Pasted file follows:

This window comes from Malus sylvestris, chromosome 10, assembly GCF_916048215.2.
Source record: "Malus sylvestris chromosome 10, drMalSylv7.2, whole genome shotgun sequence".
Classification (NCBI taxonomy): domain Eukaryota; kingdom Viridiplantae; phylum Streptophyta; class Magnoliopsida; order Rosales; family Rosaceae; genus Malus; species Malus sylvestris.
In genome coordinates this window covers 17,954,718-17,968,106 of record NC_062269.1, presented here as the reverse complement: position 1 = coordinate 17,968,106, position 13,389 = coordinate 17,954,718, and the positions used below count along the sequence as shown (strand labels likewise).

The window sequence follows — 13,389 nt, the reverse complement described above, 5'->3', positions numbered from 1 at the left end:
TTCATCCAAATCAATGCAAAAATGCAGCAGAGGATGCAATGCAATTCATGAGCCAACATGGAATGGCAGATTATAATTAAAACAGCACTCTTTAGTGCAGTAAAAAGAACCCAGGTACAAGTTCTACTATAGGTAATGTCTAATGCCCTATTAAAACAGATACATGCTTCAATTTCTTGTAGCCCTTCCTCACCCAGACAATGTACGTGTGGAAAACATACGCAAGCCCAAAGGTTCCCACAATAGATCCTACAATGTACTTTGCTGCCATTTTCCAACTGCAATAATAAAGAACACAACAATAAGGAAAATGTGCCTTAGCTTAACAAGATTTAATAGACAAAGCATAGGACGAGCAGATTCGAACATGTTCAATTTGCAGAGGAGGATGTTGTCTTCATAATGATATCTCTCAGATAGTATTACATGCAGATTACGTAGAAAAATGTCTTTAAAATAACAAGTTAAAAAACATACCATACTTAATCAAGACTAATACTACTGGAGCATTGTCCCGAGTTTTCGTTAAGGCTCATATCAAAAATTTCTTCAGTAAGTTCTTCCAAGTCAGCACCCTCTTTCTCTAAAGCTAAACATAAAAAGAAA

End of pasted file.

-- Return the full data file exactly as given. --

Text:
This window comes from Malus sylvestris, chromosome 10, assembly GCF_916048215.2.
Source record: "Malus sylvestris chromosome 10, drMalSylv7.2, whole genome shotgun sequence".
Classification (NCBI taxonomy): domain Eukaryota; kingdom Viridiplantae; phylum Streptophyta; class Magnoliopsida; order Rosales; family Rosaceae; genus Malus; species Malus sylvestris.
In genome coordinates this window covers 17,954,718-17,968,106 of record NC_062269.1, presented here as the reverse complement: position 1 = coordinate 17,968,106, position 13,389 = coordinate 17,954,718, and the positions used below count along the sequence as shown (strand labels likewise).

The window sequence follows — 13,389 nt, the reverse complement described above, 5'->3', positions numbered from 1 at the left end:
TTCATCCAAATCAATGCAAAAATGCAGCAGAGGATGCAATGCAATTCATGAGCCAACATGGAATGGCAGATTATAATTAAAACAGCACTCTTTAGTGCAGTAAAAAGAACCCAGGTACAAGTTCTACTATAGGTAATGTCTAATGCCCTATTAAAACAGATACATGCTTCAATTTCTTGTAGCCCTTCCTCACCCAGACAATGTACGTGTGGAAAACATACGCAAGCCCAAAGGTTCCCACAATAGATCCTACAATGTACTTTGCTGCCATTTTCCAACTGCAATAATAAAGAACACAACAATAAGGAAAATGTGCCTTAGCTTAACAAGATTTAATAGACAAAGCATAGGACGAGCAGATTCGAACATGTTCAATTTGCAGAGGAGGATGTTGTCTTCATAATGATATCTCTCAGATAGTATTACATGCAGATTACGTAGAAAAATGTCTTTAAAATAACAAGTTAAAAAACATACCATACTTAATCAAGACTAATACTACTGGAGCATTGTCCCGAGTTTTCGTTAAGGCTCATATCAAAAATTTCTTCAGTAAGTTCTTCCAAGTCAGCACCCTCTTTCTCTAAAGCTAAACATAAAAAGAAA